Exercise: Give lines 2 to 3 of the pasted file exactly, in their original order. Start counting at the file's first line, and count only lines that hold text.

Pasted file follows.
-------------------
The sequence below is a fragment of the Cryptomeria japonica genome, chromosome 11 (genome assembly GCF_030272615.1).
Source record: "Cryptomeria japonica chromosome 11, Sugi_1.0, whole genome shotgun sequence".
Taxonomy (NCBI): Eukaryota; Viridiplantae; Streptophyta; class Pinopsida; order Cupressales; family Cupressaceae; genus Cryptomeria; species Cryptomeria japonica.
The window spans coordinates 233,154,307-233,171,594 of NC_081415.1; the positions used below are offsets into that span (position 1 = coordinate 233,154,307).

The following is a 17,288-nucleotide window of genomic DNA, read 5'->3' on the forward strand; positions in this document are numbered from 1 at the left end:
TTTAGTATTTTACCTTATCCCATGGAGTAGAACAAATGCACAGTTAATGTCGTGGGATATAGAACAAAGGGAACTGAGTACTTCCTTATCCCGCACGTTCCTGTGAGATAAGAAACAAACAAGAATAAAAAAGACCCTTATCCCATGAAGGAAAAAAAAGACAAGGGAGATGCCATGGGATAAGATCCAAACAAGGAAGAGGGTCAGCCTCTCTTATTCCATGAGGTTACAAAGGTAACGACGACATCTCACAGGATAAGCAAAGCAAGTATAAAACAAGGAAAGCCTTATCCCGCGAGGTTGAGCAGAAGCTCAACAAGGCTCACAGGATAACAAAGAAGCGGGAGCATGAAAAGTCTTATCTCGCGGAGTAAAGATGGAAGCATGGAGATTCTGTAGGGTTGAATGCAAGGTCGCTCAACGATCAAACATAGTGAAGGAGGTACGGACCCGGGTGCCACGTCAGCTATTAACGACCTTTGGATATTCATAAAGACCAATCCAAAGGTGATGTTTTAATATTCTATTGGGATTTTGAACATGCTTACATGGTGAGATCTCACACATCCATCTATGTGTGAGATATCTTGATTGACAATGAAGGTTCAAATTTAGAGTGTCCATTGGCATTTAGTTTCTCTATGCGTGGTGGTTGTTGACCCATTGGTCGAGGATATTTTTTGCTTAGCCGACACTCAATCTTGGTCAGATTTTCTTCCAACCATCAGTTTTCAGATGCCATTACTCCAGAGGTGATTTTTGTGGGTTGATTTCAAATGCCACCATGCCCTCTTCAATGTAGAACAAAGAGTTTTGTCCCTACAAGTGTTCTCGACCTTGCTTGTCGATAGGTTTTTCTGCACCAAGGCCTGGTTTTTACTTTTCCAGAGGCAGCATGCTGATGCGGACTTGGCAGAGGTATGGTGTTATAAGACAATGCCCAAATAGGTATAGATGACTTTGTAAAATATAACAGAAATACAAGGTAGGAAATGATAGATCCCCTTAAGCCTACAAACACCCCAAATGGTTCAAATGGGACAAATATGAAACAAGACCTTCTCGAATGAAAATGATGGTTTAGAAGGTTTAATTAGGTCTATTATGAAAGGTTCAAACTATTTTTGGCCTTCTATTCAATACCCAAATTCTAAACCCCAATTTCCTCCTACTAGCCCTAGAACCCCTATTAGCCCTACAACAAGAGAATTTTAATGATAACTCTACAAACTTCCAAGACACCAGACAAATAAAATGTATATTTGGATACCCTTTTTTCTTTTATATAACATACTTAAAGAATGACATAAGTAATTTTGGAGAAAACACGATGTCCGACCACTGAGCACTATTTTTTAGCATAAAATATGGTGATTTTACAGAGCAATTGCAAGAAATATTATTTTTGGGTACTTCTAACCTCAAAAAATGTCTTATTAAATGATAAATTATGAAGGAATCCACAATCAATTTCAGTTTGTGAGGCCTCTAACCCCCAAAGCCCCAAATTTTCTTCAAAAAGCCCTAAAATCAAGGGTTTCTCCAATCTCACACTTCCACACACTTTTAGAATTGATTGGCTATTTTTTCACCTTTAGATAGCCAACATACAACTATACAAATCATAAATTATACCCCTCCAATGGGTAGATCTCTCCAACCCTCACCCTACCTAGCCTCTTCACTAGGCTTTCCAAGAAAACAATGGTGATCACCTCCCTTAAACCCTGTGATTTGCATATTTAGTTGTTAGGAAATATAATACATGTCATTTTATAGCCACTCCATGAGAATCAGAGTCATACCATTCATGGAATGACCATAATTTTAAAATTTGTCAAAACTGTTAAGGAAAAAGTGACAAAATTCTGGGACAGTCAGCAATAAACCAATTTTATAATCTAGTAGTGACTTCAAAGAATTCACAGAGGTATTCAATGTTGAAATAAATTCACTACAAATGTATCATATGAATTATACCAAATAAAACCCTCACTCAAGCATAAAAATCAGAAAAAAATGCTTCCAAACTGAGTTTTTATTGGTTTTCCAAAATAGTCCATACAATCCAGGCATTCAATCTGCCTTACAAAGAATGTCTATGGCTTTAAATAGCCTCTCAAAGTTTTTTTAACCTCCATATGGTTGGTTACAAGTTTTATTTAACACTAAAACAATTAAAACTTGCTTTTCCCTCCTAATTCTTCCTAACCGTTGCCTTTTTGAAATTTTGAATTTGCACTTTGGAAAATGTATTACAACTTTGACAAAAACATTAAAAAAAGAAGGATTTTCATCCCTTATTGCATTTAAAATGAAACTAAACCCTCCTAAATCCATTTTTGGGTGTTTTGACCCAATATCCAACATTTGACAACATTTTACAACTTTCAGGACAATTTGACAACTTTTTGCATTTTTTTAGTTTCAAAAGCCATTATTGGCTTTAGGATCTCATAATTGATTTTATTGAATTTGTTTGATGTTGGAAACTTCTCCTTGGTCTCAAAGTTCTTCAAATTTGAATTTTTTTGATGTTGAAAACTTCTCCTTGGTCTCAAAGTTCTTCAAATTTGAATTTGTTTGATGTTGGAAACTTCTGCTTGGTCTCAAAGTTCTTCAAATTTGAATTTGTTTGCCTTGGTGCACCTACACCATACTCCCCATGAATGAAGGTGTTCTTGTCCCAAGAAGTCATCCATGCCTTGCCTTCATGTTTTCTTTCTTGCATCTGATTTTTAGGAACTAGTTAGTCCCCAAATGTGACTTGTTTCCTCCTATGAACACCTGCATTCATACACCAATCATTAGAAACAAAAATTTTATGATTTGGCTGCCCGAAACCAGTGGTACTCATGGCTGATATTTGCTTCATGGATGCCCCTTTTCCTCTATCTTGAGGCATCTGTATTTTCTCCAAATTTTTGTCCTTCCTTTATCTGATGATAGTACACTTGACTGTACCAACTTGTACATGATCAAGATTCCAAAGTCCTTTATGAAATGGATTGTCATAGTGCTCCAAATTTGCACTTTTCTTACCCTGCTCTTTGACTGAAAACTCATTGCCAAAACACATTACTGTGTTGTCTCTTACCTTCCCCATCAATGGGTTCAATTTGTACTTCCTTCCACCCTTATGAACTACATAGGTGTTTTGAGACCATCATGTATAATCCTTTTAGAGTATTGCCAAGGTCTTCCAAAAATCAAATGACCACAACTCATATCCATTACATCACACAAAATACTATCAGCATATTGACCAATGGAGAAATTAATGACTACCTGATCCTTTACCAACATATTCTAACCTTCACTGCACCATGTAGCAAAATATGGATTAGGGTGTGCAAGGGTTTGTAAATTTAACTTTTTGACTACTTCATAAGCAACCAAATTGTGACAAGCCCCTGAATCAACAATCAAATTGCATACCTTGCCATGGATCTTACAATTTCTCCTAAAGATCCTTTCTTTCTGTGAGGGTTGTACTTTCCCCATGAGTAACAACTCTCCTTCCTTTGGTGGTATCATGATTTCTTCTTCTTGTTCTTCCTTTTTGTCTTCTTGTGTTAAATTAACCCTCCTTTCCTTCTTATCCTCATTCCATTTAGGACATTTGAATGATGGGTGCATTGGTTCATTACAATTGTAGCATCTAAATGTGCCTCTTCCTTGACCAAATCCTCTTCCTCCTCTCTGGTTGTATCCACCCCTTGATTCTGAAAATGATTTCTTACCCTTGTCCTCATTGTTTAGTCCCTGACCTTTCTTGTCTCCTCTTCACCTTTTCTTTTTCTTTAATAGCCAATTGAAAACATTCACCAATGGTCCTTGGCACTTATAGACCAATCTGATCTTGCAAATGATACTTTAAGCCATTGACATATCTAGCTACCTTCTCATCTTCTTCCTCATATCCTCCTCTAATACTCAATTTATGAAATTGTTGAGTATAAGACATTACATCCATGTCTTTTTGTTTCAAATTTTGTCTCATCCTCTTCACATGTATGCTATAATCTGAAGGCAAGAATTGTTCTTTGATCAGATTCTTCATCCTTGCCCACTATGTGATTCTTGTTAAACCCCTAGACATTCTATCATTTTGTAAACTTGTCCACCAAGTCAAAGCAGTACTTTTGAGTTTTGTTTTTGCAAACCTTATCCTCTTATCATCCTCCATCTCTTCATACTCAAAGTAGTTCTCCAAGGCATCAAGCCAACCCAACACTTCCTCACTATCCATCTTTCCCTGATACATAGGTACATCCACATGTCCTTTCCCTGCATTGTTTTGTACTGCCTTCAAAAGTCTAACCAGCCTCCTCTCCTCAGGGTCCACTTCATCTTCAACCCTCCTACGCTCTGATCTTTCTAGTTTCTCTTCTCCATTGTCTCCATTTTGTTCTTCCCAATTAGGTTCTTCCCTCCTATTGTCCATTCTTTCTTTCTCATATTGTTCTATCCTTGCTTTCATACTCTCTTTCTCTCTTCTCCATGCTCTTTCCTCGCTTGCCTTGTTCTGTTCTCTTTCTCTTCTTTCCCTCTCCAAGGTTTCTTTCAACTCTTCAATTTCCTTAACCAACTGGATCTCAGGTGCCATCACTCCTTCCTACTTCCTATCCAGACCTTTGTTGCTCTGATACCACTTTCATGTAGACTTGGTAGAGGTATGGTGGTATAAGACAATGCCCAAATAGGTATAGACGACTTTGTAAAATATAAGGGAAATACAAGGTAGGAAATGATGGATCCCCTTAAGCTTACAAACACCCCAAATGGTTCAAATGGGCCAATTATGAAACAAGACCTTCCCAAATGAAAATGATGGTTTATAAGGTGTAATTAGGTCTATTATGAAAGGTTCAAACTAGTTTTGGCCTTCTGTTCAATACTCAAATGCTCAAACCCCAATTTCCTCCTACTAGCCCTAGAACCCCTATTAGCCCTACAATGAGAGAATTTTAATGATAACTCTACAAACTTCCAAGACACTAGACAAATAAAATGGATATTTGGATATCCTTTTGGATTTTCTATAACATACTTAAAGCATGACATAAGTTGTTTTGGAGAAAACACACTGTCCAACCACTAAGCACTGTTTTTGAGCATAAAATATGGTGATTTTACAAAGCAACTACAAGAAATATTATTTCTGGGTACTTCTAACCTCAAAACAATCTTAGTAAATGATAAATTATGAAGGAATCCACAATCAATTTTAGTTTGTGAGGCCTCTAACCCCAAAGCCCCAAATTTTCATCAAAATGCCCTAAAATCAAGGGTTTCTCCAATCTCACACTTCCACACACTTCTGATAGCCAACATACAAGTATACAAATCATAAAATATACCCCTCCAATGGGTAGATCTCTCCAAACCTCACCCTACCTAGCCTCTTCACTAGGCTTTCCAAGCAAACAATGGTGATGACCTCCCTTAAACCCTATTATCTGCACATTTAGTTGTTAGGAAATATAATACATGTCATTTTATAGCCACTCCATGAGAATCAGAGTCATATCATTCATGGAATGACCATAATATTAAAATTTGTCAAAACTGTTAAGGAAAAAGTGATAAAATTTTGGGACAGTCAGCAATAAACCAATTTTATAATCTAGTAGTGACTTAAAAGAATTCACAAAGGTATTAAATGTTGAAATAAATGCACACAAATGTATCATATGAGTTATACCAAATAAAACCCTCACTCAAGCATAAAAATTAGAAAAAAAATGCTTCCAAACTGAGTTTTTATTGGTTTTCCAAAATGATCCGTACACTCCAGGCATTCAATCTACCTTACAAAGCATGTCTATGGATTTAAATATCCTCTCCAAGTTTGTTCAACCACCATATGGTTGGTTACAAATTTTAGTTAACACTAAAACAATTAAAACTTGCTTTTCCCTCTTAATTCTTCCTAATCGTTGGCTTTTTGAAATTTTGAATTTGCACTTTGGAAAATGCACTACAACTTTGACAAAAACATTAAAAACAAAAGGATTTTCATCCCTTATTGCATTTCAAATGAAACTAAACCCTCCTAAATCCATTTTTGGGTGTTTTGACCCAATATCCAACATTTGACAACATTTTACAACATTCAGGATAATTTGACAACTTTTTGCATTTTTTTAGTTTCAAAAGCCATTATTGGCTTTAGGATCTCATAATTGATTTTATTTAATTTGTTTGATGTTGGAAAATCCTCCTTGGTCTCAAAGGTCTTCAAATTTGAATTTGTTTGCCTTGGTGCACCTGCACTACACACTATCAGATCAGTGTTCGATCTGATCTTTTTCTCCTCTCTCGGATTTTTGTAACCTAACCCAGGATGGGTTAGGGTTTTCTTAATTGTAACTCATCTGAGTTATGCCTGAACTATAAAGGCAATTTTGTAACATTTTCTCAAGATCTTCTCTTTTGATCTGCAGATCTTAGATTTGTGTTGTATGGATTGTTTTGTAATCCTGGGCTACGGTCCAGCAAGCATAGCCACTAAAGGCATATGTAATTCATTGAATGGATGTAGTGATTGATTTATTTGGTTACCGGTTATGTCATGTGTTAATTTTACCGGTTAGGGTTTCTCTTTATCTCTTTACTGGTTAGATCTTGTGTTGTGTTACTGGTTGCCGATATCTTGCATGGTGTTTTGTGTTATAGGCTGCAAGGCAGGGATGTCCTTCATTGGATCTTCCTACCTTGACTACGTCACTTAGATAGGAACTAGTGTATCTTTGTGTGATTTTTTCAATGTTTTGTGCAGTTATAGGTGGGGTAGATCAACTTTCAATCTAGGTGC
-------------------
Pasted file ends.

Source record: "Cryptomeria japonica chromosome 11, Sugi_1.0, whole genome shotgun sequence".
Taxonomy (NCBI): Eukaryota; Viridiplantae; Streptophyta; class Pinopsida; order Cupressales; family Cupressaceae; genus Cryptomeria; species Cryptomeria japonica.